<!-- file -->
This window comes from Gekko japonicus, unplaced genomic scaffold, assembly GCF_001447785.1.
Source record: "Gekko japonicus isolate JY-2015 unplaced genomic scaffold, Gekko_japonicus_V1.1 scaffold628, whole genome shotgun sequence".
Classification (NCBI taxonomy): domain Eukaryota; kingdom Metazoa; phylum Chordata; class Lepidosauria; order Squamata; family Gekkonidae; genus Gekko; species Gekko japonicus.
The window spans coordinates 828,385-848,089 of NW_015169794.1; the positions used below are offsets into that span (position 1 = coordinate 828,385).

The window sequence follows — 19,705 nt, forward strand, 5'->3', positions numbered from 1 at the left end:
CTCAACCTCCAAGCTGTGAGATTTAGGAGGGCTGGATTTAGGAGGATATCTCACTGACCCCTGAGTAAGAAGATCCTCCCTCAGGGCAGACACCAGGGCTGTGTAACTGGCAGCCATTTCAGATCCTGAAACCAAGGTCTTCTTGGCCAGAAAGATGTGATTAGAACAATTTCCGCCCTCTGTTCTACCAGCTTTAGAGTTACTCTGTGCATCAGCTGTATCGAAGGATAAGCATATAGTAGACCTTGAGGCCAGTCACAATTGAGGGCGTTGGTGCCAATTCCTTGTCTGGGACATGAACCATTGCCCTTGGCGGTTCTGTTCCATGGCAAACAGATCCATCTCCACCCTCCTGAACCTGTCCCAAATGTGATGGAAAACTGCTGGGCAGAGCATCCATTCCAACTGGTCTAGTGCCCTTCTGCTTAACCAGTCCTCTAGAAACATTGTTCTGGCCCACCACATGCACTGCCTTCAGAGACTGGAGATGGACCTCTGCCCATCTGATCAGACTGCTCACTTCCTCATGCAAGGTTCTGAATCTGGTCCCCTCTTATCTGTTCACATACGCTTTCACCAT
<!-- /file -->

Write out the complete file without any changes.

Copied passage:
This window comes from Gekko japonicus, unplaced genomic scaffold, assembly GCF_001447785.1.
Source record: "Gekko japonicus isolate JY-2015 unplaced genomic scaffold, Gekko_japonicus_V1.1 scaffold628, whole genome shotgun sequence".
Classification (NCBI taxonomy): domain Eukaryota; kingdom Metazoa; phylum Chordata; class Lepidosauria; order Squamata; family Gekkonidae; genus Gekko; species Gekko japonicus.
The window spans coordinates 828,385-848,089 of NW_015169794.1; the positions used below are offsets into that span (position 1 = coordinate 828,385).

The window sequence follows — 19,705 nt, forward strand, 5'->3', positions numbered from 1 at the left end:
CTCAACCTCCAAGCTGTGAGATTTAGGAGGGCTGGATTTAGGAGGATATCTCACTGACCCCTGAGTAAGAAGATCCTCCCTCAGGGCAGACACCAGGGCTGTGTAACTGGCAGCCATTTCAGATCCTGAAACCAAGGTCTTCTTGGCCAGAAAGATGTGATTAGAACAATTTCCGCCCTCTGTTCTACCAGCTTTAGAGTTACTCTGTGCATCAGCTGTATCGAAGGATAAGCATATAGTAGACCTTGAGGCCAGTCACAATTGAGGGCGTTGGTGCCAATTCCTTGTCTGGGACATGAACCATTGCCCTTGGCGGTTCTGTTCCATGGCAAACAGATCCATCTCCACCCTCCTGAACCTGTCCCAAATGTGATGGAAAACTGCTGGGCAGAGCATCCATTCCAACTGGTCTAGTGCCCTTCTGCTTAACCAGTCCTCTAGAAACATTGTTCTGGCCCACCACATGCACTGCCTTCAGAGACTGGAGATGGACCTCTGCCCATCTGATCAGACTGCTCACTTCCTCATGCAAGGTTCTGAATCTGGTCCCCTCTTATCTGTTCACATACGCTTTCACCAT